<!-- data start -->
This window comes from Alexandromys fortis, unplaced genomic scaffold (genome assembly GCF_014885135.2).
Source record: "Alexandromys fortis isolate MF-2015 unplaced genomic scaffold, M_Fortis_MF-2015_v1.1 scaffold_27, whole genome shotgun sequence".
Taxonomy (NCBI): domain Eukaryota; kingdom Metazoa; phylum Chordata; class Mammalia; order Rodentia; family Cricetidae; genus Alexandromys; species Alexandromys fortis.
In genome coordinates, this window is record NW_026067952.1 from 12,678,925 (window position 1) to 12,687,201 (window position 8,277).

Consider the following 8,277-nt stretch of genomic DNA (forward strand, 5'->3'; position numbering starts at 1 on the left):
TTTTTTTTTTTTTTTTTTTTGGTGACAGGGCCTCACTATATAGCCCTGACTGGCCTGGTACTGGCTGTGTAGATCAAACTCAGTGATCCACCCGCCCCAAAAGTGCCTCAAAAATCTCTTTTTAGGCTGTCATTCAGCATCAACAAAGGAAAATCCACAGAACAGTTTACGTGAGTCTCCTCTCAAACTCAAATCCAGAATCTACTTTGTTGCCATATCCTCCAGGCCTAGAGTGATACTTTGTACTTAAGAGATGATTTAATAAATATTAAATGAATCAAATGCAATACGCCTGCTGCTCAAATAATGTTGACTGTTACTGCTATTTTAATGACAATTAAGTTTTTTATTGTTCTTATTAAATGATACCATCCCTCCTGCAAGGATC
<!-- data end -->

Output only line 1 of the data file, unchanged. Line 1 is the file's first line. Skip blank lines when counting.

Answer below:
This window comes from Alexandromys fortis, unplaced genomic scaffold (genome assembly GCF_014885135.2).